Individual decision – the choice of operation method
Despite the numerous interventions in recent years, no uniform standard method has been developed in bariatric-metabolic surgery. Every decision on the operation and the method used is a case-by-case decision. The most common restrictive procedures include the sleeve gastrectomy and gastric banding. The gastric band constricts the upper part of the stomach from the remaining part, so that the patient has only his stomach for food intake available. With a tubular stomach, the surgeon removes most of the stomach. Both methods thus provide for a reduction of the stomach, which have a massive reduction in weight result. In addition to the two variants, there are also different types of gastric bypass.
The gastric bypass and the omega loop
The gastric bypass is also called Roux-Y gastric bypass and refers to the complete transection of the stomach in the upper segment. The surgery forms a small stomach pocket, which then connects to the small intestine. Both the remaining part of the stomach and parts of the upper small intestine and the duodenum are completely excluded from digestion following the operation. Due to the delayed mixing of the digestive juices and food, a large part of all added calories is not utilized and excreted again unused by the stool. The omega loop is a smaller version of the gastric bypass. With this method no operational influence on the digestive tract is taken.
When talking about bariatric surgery, one rarely hears about metabolic surgery, which is also part of bariatric surgery. Derived from the Greek, metabolism means metabolic processes or metabolism. Metabolic surgery is already very old, without which it is especially common, because by definition metabolic surgery refers to operations on a functionally and anatomically correct organ system or single organ. The aim is to have a positive effect on health by having biological effects on the processes of metabolism. A good example of metabolic surgery is surgery for ulcer disease, a duodenal ulcer. For this purpose, for more than 100 years, surgeries have operated on completely intact stomachs, such as partial removal, pyloric interventions, and nerve tears, in order to cure this condition.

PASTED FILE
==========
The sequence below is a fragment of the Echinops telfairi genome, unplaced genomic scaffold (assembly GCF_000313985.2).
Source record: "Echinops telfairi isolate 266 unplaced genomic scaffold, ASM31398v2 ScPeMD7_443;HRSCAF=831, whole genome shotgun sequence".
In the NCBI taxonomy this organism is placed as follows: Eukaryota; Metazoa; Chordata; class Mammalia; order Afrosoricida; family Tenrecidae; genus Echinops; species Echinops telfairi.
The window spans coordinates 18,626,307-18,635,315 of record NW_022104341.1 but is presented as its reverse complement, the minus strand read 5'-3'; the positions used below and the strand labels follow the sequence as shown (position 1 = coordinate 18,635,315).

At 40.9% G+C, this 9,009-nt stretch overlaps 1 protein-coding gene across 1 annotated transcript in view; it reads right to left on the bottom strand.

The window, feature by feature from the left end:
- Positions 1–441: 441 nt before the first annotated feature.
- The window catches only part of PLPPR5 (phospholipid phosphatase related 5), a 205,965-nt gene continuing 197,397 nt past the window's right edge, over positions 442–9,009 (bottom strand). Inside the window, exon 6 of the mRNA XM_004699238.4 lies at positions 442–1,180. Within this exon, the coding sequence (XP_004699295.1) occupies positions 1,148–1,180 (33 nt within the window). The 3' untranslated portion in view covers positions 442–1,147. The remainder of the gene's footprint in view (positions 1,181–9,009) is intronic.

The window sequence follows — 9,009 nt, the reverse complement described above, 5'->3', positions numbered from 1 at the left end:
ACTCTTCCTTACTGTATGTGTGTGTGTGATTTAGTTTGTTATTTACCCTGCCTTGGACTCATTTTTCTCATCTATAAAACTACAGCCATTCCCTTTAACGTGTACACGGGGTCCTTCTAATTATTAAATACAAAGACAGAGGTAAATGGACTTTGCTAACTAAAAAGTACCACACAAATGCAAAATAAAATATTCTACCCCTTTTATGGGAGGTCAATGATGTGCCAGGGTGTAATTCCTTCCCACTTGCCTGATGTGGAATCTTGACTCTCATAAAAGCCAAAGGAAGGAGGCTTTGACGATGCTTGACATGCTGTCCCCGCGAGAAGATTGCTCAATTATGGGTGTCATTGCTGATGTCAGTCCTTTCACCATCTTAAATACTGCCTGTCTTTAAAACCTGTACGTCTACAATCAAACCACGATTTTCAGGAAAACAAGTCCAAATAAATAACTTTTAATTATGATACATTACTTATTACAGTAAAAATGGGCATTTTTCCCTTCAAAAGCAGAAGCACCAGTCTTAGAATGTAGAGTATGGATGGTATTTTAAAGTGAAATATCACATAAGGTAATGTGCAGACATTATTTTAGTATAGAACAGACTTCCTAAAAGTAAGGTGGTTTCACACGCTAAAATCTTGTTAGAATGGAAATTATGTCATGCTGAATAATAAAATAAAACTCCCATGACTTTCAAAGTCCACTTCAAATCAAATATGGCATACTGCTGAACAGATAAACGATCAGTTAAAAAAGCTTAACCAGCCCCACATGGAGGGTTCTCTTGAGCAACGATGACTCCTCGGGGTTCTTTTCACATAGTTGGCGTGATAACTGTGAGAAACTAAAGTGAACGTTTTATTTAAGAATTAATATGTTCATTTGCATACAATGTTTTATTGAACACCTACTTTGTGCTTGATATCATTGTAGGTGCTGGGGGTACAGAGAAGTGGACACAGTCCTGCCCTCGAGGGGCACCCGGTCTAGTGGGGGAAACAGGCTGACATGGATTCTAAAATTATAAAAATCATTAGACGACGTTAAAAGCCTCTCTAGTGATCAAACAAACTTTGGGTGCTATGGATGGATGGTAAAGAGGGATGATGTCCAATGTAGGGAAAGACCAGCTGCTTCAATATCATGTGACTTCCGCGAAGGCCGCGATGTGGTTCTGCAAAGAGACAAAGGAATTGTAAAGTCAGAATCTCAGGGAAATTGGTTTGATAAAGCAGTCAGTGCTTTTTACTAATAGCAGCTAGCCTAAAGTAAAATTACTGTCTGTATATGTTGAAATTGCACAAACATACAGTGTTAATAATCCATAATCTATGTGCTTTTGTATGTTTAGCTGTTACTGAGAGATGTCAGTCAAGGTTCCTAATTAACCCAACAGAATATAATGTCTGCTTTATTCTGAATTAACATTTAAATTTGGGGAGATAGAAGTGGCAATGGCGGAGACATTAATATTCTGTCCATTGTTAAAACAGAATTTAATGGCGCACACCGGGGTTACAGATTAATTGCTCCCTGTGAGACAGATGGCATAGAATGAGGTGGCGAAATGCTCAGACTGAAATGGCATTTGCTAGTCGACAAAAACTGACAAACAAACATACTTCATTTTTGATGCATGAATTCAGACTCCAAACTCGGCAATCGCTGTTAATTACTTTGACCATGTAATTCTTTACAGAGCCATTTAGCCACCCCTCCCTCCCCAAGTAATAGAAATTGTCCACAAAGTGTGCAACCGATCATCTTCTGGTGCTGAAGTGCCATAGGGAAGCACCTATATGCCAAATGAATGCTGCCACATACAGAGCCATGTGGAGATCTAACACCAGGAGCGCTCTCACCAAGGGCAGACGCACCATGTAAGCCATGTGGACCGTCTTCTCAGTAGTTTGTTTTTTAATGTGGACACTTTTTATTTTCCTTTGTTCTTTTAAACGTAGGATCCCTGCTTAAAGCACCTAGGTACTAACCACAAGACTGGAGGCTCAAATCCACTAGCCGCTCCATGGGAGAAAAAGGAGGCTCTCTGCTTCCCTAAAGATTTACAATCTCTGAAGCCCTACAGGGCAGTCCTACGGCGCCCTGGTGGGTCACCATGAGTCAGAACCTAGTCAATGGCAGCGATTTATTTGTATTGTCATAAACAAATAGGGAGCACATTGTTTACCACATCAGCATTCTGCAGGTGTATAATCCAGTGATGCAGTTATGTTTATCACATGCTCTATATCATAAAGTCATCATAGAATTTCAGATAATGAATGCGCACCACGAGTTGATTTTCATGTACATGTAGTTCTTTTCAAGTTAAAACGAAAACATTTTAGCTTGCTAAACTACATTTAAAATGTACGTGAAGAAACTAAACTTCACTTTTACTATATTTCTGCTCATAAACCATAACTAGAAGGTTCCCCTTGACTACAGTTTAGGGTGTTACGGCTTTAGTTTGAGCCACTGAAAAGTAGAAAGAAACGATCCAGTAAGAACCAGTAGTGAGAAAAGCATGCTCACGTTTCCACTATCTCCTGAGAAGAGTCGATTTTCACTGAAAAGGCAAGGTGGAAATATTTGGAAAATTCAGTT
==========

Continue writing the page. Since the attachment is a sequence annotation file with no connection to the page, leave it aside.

Metabolic Surgery in Bariatric Surgery
In a bariatric operation, there is also an intervention on a usually completely intact organ, namely the stomach. The consequences are not only a reduction in weight, but also a substantial improvement in the entire health area such as lipid metabolism, blood pressure and diabetes. For this reason, it can be said that metabolic surgery is not only associated with bariatric surgery, but also with diabetes surgery.